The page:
Six years ago, officials predicted that construction of detention basins along Arroyo Chico west of Kino Parkway would be completed by the end of 2003 (See "Awash in Controversy," Oct. 5, 2000). That didn't happen. The current hope is work can begin next May and be finished by 2009.
"We're ready," says Suzanne Shields, director of Pima County's Flood Control District, "but you can't build half a project." She says plans and specifications are done, but funding for the project isn't yet in place.
Last November, Shields explains, Congress gave the Army Corps of Engineers $10 million of the needed $18 million. But since it will take two years to complete the drainage basins and other improvements, and the federal government usually only budgets for projects one year at a time, the remainder hasn't yet been approved.
"We'd like to get the funding to build the detention basins all at once," Shields says. To do that, instead of waiting on Congress to act further, Pima County officials hope to use an administrative process to secure approval to proceed with the entire project.
Designed to reduce the risk of flooding while enhancing the environmental character of Arroyo Chico, which runs south of Broadway Boulevard, the detention basins are the second phase of a project which started being discussed 15 years ago. The first phase was completed in 1996 with the construction of detention basins on the Del Urich Golf Course.
The long delay since then hasn't bothered Ted Warmbrand, a nearby resident and outspoken critic of the unfinished project. While many of his neighbors support the proposed basins, Warmbrand has serious reservations about their impacts.
"It looks like (officials) are separated from reality," Warmbrand says. "They think if they envision it, it will happen, but the promises they make have little relationship to the results."
Warmbrand also describes the constant shifting of government employees who have been involved with the Arroyo Chico project as "discombobulating."
"It's almost like they want to confuse everybody," Warmbrand says, "and it looks like it's being done on purpose."
Six years ago, Jacky Turchick, Warmbrand's wife, had concerns the basin project was moving too fast. Wanting more time so a related environmental cleanup effort could be completed first, Turchick said then: "We have time. We don't have to rush."
That has certainly proved to be true with the Arroyo Chico project. As Turchick now comments: "The longer it takes, the better."
Several blocks to the north, another long-delayed improvement is inching forward. For many years, the city of Tucson and University of Arizona have planned to change Tyndall Avenue between Sixth Street and University Boulevard into a landscaped attraction. So far, it hasn't happened.
Five years ago (See "Built to Order," Aug. 30, 2001), planners called the project a "zipper" that would unite the west side of campus, and they hoped the project could be completed by the summer of 2003.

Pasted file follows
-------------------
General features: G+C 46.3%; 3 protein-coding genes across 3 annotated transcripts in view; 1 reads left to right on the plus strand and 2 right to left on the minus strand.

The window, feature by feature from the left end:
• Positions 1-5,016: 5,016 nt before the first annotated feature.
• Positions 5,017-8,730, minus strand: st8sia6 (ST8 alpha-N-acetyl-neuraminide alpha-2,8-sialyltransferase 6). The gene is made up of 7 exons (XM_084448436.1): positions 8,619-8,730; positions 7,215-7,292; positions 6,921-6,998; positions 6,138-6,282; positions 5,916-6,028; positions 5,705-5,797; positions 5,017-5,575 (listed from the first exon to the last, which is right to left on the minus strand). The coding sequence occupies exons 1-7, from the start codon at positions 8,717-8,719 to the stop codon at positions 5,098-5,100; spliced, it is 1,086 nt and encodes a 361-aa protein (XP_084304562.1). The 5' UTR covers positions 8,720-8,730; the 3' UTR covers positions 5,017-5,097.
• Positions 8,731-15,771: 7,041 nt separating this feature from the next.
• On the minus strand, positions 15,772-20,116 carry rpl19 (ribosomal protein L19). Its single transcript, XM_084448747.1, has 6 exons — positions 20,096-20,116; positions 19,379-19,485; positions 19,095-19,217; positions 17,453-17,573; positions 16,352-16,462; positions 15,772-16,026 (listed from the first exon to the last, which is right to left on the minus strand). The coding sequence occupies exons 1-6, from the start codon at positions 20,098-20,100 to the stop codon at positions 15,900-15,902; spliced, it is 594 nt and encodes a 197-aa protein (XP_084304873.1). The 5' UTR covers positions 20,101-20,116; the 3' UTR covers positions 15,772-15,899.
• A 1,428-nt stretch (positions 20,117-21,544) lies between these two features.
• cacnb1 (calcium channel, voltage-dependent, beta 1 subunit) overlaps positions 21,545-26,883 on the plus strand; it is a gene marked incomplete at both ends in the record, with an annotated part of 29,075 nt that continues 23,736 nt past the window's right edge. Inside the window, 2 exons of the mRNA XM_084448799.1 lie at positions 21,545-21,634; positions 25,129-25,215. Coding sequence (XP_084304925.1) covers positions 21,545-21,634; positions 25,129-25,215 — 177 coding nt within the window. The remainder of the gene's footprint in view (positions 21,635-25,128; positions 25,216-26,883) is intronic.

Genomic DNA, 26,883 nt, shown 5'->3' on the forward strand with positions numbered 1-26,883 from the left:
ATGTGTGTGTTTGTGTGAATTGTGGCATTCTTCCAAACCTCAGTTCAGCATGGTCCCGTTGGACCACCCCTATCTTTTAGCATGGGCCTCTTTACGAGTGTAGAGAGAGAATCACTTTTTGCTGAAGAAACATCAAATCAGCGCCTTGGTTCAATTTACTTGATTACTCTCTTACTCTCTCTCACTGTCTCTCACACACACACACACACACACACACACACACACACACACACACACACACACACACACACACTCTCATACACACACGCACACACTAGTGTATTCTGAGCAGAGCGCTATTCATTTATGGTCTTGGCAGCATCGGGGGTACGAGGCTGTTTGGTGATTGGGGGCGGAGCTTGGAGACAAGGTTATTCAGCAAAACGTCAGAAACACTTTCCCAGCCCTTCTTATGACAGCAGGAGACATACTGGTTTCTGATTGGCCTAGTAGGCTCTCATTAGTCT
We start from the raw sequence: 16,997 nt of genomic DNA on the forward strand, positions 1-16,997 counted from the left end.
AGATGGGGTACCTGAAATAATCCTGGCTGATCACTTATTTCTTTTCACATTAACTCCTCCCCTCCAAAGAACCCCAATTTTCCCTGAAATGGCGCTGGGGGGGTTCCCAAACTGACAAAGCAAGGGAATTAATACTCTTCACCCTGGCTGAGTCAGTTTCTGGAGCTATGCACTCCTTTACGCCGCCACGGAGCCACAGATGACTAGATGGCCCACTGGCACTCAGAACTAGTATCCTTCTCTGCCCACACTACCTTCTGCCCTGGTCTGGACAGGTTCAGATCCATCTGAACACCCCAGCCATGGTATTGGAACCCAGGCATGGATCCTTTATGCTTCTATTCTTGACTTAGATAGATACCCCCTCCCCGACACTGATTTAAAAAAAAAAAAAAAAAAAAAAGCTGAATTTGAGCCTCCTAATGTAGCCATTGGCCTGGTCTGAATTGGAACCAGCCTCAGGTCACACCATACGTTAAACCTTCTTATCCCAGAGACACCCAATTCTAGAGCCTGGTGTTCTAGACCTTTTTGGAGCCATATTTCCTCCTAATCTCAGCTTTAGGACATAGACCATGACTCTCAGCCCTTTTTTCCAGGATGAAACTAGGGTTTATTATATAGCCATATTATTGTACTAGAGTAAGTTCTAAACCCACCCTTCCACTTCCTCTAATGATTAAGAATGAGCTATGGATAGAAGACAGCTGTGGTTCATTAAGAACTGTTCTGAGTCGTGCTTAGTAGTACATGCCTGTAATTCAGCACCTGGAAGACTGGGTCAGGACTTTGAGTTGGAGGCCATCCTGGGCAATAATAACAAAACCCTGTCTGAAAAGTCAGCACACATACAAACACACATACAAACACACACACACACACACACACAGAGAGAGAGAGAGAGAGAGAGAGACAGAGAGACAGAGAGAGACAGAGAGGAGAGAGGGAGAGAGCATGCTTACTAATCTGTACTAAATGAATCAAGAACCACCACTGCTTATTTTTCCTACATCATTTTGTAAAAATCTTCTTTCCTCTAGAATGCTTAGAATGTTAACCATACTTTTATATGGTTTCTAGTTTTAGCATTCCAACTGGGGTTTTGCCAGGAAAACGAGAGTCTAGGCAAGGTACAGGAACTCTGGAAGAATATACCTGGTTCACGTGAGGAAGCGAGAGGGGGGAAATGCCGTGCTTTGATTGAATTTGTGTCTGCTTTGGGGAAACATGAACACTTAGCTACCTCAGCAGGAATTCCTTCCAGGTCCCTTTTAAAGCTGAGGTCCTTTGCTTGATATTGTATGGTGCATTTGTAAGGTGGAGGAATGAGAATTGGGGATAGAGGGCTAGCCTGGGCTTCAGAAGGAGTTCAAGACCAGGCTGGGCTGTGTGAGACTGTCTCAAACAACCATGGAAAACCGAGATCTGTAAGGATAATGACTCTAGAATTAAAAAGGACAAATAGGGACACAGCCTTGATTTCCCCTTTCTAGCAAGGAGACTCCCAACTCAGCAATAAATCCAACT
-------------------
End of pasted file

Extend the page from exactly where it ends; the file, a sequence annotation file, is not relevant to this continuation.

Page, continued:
Today, the street is still a common-looking roadway, and the planned changes are stuck in a lengthy environmental review process that won't be finished for six more months. Because of that, no construction schedule exists, and all UA planners will say is that once approval is received, final plans for the work can be prepared.
That is more than can be said for another UA proposal. When the Christopher City complex, which housed graduate students along with families on Tucson's northeast side, was torn down years ago because of mold infestation, indications were given the units would eventually be replaced near the campus.
In some respects, that was done for graduate students in a university-owned apartment complex on Euclid Avenue. But the low-cost housing for students with children, which was lost with the 2000 closure of Christopher City, hasn't been restored.
Former complex resident Jake Elkins anticipated that outcome five years ago. He stated then that the UA kicked people out of Christopher City not because of health concerns, but to make a fast buck off the sale of the attractively located property.
While some public-private partnerships have been discussed over the years to rectify the loss of UA student-family housing, nothing came of them. "The problem is a site," says Pam Obando of the University's Residence Life office. "We've not been able to locate anything that works."
Also having gone nowhere were plans for improving Fifth/Sixth Street (See "Uneasy Street," March 2, 2000). More than six years ago, with great fanfare, the city of Tucson launched an expensive planning process for the roadway, which carries less than 20,000 vehicles a day east of Country Club Road, but almost 27,000 through the UA campus area.
After extensive public participation about the future function of the street, a divide developed between those who thought it should remain a four-lane thoroughfare, and those who favored reducing it to two lanes with dedicated bus lanes.
As a result, the plan was never presented to the City Council for adoption, and today, Fifth/Sixth Street looks like it did in 2000.
As one participant in the process said back then: "These meetings are like Christmas wish lists. You know most of these things won't get done."